(This was written many moons ago, with a few updates We are trying to figure out how to post blogs as well as podcasts, so using this as a test run)
It used to be so clear. Life revolved around her. We grew up with a tightly knit bond, our families woven together in an intimate friendship. I learned everything about her as I grew into a man, exploring her intricacies and idiosyncrasies with fascination turning into love. While I misunderstood her often, she forgave and was a patient teacher. I studied her every move like an attentive toddler learning how the world worked, trusting completely. I visited every Sunday and often throughout the week when I had the chance. I felt alive when I pulled up to her home, and disappointed when the time came to say goodbye. She seemed strange to people who didn’t know her. They just didn’t understand us, so the judgmental comments about our oddities didn’t threaten me. I was secure in what we had. In fact, I tried to show them that she wasn’t who they imagined her to be. Who some misrepresented her as. It was those closest to our relationship that scared me. The ones misrepresenting her. They claimed to know her like I did, yet treated her like a possession to wield power or a status symbol to let people know they were in the club. These people simply used her. They didn’t truly see her. They tried to make her into something she wasn’t. Looking back now, maybe I was guilty of this as well. I just couldn’t see it. Treating her as an object to get me ahead. Looking back now, I know that to be the case. But regardless of hidden motivations, shewas my rock, and I held on for dear life.
I’m not sure when things changed for us. Even while things looked good on the surface, I questioned our relationship on the inside. I tried to hold the relationship together, but we understood each other less each day. She was who she had always been, yet I was drifting and seeing things differently. Defending our oddities didn’t feel worthwhile anymore. I felt I was simply a caricature in some story, following a script someone else gave to me. I couldn’t follow the script anymore. What do you do when you start to doubt everything you thought you knew about someone? The questions flooded in one after the other. Was what we had even real? Was it worth the effort? Did she really love me? Did I really love her? Was I just going through the motions? All the knowledge, intimacy and friendship we had shared throughout the years crumbled like a house built on sand. That metaphor feels a little too familiar for some reason.
Everything I thought I knew became a question asked with no answer. I had been content to trust her in the past. The questions were okay then because it was okay leaving them with her to deal with. Living in the grey area became exhausting, though. So I just stopped asking questions and moved on. My thirst to know her faded into a fake jaded apathy; where I pretended not to care, and the more I pretended, the more real it felt. Deep down, no matter how far away I go, I’ll never stop missing her embrace.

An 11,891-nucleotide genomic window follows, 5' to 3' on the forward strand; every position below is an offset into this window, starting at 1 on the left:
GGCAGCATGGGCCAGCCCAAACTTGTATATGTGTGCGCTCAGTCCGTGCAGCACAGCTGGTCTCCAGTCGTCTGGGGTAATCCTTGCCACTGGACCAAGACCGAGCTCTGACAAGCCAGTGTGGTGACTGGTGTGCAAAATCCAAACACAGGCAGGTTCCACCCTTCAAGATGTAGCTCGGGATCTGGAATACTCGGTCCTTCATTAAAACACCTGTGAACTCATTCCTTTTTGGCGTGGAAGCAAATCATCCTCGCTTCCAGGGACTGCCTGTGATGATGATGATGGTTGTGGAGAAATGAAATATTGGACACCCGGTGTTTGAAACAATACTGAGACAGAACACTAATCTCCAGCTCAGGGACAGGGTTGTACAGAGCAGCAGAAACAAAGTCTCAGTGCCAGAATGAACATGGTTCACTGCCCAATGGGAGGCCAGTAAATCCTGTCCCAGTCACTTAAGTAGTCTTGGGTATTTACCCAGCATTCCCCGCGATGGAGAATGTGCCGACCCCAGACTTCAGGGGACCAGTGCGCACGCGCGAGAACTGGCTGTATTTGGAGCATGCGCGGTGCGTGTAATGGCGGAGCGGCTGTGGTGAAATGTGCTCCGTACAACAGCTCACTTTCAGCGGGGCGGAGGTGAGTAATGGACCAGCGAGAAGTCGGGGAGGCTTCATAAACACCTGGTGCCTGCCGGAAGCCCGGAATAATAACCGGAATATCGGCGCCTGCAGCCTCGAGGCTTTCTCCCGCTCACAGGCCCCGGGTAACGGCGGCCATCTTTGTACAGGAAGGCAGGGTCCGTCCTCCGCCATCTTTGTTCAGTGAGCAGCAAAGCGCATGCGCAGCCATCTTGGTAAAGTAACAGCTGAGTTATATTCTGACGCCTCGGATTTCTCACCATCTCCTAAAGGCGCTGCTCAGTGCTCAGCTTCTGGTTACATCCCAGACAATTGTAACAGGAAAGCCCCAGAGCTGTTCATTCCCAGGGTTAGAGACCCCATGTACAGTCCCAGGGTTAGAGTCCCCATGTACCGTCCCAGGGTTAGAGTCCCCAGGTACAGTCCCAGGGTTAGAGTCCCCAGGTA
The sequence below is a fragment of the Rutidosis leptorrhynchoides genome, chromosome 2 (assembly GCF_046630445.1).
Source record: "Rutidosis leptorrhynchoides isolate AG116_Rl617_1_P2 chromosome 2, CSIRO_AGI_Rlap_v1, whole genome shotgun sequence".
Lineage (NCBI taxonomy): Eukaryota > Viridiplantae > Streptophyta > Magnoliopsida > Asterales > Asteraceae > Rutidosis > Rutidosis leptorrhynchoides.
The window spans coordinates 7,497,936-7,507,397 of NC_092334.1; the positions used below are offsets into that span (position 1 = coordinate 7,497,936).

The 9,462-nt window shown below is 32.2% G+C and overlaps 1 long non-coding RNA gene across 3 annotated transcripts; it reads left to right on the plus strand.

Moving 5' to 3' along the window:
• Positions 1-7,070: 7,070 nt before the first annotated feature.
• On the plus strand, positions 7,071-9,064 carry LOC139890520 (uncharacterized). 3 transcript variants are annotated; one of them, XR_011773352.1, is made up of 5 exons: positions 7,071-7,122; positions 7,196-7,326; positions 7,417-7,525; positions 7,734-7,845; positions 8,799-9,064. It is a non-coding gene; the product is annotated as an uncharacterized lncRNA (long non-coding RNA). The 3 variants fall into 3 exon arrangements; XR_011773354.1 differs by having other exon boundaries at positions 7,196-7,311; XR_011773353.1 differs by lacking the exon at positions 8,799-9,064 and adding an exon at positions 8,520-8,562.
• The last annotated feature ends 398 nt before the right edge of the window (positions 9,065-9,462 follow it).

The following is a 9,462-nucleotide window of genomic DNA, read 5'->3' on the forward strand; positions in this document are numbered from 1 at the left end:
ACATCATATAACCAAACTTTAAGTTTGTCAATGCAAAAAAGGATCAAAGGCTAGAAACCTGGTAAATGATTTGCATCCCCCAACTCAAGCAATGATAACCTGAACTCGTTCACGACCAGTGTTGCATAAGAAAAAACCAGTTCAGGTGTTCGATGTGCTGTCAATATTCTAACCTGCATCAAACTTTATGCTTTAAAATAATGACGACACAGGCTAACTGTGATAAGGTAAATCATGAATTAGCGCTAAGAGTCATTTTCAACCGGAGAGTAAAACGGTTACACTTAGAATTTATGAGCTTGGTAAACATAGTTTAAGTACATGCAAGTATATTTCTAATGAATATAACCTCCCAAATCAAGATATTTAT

I don’t know her well anymore. Years have passed and we’ve drifted apart. We see each other occasionally, but it’s uncomfortable. That’s not just her fault. People close to us are trying to convince me to hold on and fight for her. According to them, she never stopped loving me. If she is who they say she is, that must be true. But it feels too late to go back. At the same time, I can’t let go. Being stuck in this wasteland feels debilitating. I wish I could just let go or go back to what was home; get on with my life and move on without her or go back to the life I once knew where she was my everything. Maybe that’s the point. There may still be a place for me in her arms. She’s made that much clear to me. I just can’t go back and fake it anymore. Things can’t be what they used to be. It has to be real, or it’s nothing. I have to believe life can be more than it was and more than this emptiness without her. There isn’t a going back or staying where you are. There’s only something new.
I can’t stay. But I can’t let go. I’m unsure where this path is going to end and whether we will ever end up together again. Unsure where my brokenness and shame is leading me. Unsure if I can trust her. Unsure if I’m ready for the commitment. Unsure if my unfaithfulness will be forgiven. Unsure if we can re-grow a stronger foundation. So many questions. Too few answers.
A tragic love story with no fairy tale ending, but hope is alive.
Why bother? It’s the question I come back to again and again. Growing up, I attended church 3 times a week. 5 more times, I went to mandatory chapel at my Christian school. Then there was 3 years of Bible College. Not to mention 6 years working as a youth pastor. I’m not an outsider questioning that which I don’t know. If church attendance was a section on a resume, I’d be a top-tier candidate. At least until recently, that is. I’ve had the inside track on church since the day I was born. I know the lingo and the reasons it’s important on paper. I’ve heard variations of every kind of sermon about every different bible verse. I’ve given lots of them myself. I’ve believed in and participated in meaningful worship at various points in my life. Despite all this, for the past few years, I come back to the same question. Why bother?